Deber in future tense

hdelplato

Member
English - United States
Hello all!

I came across a grammar question while working with some translated documents (English to Spanish). In an instruction manual, the translator wrote "deberá"--this is the first time I have seen deber used in the future tense. The instructions given were something like "Keep this manual for future reference" (Deberá guardar este manual...)

Was this an incorrect use of the future tense? I understand what the translator is getting at--that in the future, one might need the instructions...so keep them! At the same time, however, I always thought that deber as a verb implies future tense (or an action that has not yet been completed). If you should/must do something, isn't it clear that the action has not yet been fulfilled, in which case using the future tense would just be repetitive?

Just hoping for some insight into this topic of using Deber in the future tense. Let me know your thoughts! Thanks in advance.
 
  • Cacambo

    Member
    English - Great Britain
    The idea expressed by the future of deber isn't apparent in the English you give. Guarda este manual ... would do just as well, wouldn't it?
     

    hdelplato

    Member
    English - United States
    Assuming the translator took the English to mean "you should keep this manual...", wouldn't deber in the indicative or imperative make more sense than using the future tense?
     

    Quique Alfaro

    Senior Member
    castellano
    Hola:

    I could use "deberá" as a translation if the original was something like:

    You will keep this manual for future reference.

    or

    You are to keep this manual for future reference.

    Saludos.
     

    donbill

    Senior Member
    English - American
    The problem is that should, must and ought do not incorporate the idea of tense in English. Deber, on the other hand, can be used in any tense. I think Quique Alfaro has given you a good answer.
     

    hdelplato

    Member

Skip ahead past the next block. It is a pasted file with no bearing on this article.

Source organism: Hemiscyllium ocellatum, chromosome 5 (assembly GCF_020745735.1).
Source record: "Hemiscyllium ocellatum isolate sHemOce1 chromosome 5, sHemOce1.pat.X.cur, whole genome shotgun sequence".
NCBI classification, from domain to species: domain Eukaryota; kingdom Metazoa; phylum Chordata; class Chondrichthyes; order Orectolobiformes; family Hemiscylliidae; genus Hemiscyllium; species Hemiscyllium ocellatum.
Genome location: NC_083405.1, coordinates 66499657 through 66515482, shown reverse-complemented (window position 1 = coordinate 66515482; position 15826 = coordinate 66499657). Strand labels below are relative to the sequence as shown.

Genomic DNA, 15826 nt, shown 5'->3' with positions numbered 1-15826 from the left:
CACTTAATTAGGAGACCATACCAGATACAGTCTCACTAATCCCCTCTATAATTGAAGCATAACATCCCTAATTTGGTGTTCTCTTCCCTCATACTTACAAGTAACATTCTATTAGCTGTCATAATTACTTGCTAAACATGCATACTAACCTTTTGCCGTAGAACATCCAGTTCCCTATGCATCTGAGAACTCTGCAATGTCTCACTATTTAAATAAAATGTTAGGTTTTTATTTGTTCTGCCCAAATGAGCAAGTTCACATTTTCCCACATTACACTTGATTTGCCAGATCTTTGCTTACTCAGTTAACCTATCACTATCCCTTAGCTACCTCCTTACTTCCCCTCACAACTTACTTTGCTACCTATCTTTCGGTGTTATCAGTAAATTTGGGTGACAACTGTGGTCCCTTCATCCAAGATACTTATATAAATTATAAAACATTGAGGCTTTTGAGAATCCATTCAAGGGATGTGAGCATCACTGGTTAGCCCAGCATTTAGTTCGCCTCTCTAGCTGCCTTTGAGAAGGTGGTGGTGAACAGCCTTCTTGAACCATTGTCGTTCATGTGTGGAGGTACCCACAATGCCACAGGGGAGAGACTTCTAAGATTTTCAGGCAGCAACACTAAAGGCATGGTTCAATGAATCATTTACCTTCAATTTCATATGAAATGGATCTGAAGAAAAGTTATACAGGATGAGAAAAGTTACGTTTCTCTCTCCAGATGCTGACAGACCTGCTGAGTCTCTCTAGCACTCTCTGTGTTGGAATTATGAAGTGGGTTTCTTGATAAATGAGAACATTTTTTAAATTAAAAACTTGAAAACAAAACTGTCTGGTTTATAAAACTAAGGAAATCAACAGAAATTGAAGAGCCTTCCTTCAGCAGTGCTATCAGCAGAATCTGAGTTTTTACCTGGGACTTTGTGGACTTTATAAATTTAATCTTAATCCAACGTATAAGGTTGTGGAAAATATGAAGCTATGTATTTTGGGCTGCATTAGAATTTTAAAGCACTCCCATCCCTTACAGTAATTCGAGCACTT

English - United States
    So is "deberá" more like MUST than SHOULD? (i.e.: you must keep this manual for future reference vs. you should keep this manual for future reference)
     

    SevenDays

    Senior Member
    Spanish
    Hello all!

    I came across a grammar question while working with some translated documents (English to Spanish). In an instruction manual, the translator wrote "deberá"--this is the first time I have seen deber used in the future tense. The instructions given were something like "Keep this manual for future reference" (Deberá guardar este manual...)

    Was this an incorrect use of the future tense? I understand what the translator is getting at--that in the future, one might need the instructions...so keep them! At the same time, however, I always thought that deber as a verb implies future tense (or an action that has not yet been completed). If you should/must do something, isn't it clear that the action has not yet been fulfilled, in which case using the future tense would just be repetitive?

    Just hoping for some insight into this topic of using Deber in the future tense. Let me know your thoughts! Thanks in advance.
    I wouldn't call "deberá" incorrect, though it seems to me an unnecessary use. The problem here is that we have to guess what the translator had in mind, how he interpreted the original text. It seems that he read a "should/must" (you should keep this manual for future reference), and so he went with "deber" (when "should" has a sense of obligation, in translation it often behaves like "must", and they are both often automatically translated with "deber"), and then he conjugated the verb in the future tense (deberá) because of the implied futurity. What the translator should've considered is that the Spanish present subjunctive correlates nicely with the English bare infinitive: they both look to the future, and they both carry a sort of "soft" command: keep this manual ~ guarde este manual. Call it poetic/translator license; he probably thought he would get the message across better that way (or what he perceived as the message). I would've used the present subjunctive; it's perfectly true to the original sense.
    Cheers
     

    Elcanario

    Senior Member
    Spanish - Spain
    Hello all!

    I came across a grammar question while working with some translated documents (English to Spanish). In an instruction manual, the translator wrote "deberá"--this is the first time I have seen deber used in the future tense. The instructions given were something like "Keep this manual for future reference" (Deberá guardar este manual...)
    Hola
    En los manuales de instrucciones es habitual usar la forma futura "deberá".
    Este tipo de documentos recopilan lo que debe hacer el lector en el futuro.
    Un saludo
     
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